In The Art of War, the famed military general Sun Tzu wrote, “To know your enemy, you must become your enemy.” With this in mind, we take a look at the offseason strategies of all the teams in the National League; which players they are losing, which players they intend to pursue, and what their long-term plan is to either make the team a contender or keep the team in contention well into the future. Over the next several days, we will take a closer look at the teams of the NL East, starting with the Atlanta Braves.
The Braves rolled through the regular season, dominating the National League on their way to their first division title since 2005, when their run of 14 straight came to an end. They led the NL East for all but one day of the season, feasting on what proved to be a weak division to the tune of a 47-29 record (against the rest of the NL, they played to a .500 record). But the team once again lost in the first round of the playoffs (they have not won a playoff series since 2001, despite going to the playoffs seven times), and a promising year quickly became yet another disappointing one. So will the Braves make wholesale changes this year in an attempt to finally get to the World Series? Unlikely. The core of the team, barring a shocking trade, will be returning next year. Jason Heyward is under control for the next two years, and the Braves may look to sign him to a long-term extension. Craig Kimbrel and Freddie Freeman are under contract for the next three years. And Andrelton Simmons, who had what looks statistically like the best defensive season in baseball history, will be a Brave until at least 2017, again barring a shocking trade.
But despite their success, the Braves do have some holes, holes they will need to patch in order to contend again next year. Franchise catcher Brian McCann is now a free agent, and the Braves, who are limited fiscally by a bad television contract that nets them only $20 million annually, have neither the means nor the desire to sign McCann to the contract he is looking for. More than likely, the replacement for McCann will come internally. Evan Gattis, a natural catcher who moved to left field last year, where he was a poor defender, in order to keep his bat in the lineup, will likely shift back behind the backstop, and will be backed up by the more-than-capable Gerald Laird. While it remains to be seen whether or not Gattis can repeat his success (21 HRs, .480 SLG, 106 OPS+) in his sophomore season, anyone who watched Gattis hit last year knows that the power is legitimate.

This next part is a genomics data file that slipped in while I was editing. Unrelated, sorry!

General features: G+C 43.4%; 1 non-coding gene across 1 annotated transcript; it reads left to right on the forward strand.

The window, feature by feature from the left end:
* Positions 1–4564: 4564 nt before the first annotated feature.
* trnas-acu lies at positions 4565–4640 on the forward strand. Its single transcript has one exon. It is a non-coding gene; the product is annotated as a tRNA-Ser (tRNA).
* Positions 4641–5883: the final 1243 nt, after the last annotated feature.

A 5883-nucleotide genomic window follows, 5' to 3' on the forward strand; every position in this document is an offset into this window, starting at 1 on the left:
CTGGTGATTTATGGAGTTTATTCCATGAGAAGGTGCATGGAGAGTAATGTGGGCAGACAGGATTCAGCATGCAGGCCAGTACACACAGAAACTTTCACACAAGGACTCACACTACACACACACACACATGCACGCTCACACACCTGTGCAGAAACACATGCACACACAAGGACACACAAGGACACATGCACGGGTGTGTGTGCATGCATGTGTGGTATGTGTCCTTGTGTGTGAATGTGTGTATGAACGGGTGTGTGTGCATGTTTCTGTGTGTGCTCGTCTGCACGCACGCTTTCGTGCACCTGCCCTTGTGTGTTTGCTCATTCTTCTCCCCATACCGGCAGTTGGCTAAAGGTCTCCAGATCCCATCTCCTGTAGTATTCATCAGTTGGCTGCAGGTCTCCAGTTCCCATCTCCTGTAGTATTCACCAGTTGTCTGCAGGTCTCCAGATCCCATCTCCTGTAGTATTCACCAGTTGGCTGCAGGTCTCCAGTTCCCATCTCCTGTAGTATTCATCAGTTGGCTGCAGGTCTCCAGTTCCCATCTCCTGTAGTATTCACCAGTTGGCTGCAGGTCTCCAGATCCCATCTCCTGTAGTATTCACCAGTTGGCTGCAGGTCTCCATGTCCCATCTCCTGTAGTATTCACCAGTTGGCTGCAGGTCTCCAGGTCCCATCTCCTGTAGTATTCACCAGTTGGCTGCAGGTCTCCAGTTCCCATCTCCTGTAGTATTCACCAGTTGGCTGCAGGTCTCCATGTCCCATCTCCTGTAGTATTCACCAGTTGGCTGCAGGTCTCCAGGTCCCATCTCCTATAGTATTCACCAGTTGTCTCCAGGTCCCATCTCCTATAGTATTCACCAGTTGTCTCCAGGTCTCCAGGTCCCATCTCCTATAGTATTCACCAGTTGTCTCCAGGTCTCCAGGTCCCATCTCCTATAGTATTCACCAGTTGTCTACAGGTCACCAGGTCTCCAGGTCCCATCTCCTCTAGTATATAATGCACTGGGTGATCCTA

Second base is a more difficult issue for the Braves. In December 2010, they traded for Dan Uggla, and signed him to a 5-year, $62 million deal. Uggla has two years and $26 million left on that deal, but has fallen out of favor in Atlanta after a 2013 that saw him hit .179 with poor defense at the keystone position, racking up -1.3 bWAR. The Braves seem willing to eat a portion of the contract to unload Uggla, then let internal options Tyler Pastornicky (who has a career 67 OPS+ in 90 MLB games) and prospect Tommy La Stella.
The Braves also need to add to their starting rotation in order to stay in contention. Currently, they have four viable, experienced major league starters under contract: Kris Medlen, Mike Minor, Julio Teheran, and Brandon Beachy. A great deal of the Braves’ success in 2013 was due to the emergence of both Minor and Teheran, the latter of whom had previously struggled to live up to his top prospect billing. But Beachy hasn’t been healthy in two years; he returned from Tommy John surgery this year and made only four starts before feeling pain in his surgically-repaired elbow, pain which prematurely ended his season. So ideally, the Braves would like to add another starter. They had been in contact with Tim Hudson, but according to Ken Rosenthal of FOX Sports, Hudson has just signed with the San Francisco Giants. Thus, the Braves will have to look elsewhere. However, Hudson’s deal (at around $23 million for 2 years) has set the market for veteran starters like Bronson Arroyo and A.J. Burnett, a price that may be too steep for the Braves. So the Braves may have to sign several reclamation projects — veterans coming off injuries like Roy Halladay or Josh Johnson — and hope that one pans out.
Factoring in arbitration eligible players, the Braves have already committed $85.8 million to the players they already have. According to Dave O’Brien of the Atlanta Journal-Constitution, the team can support a payroll this year of around $100 million. The Braves have limited payroll flexibility to make wholesale changes; they will likely have to stick with what they’ve got. And for a team that won 96 games last year, that isn’t a bad thing.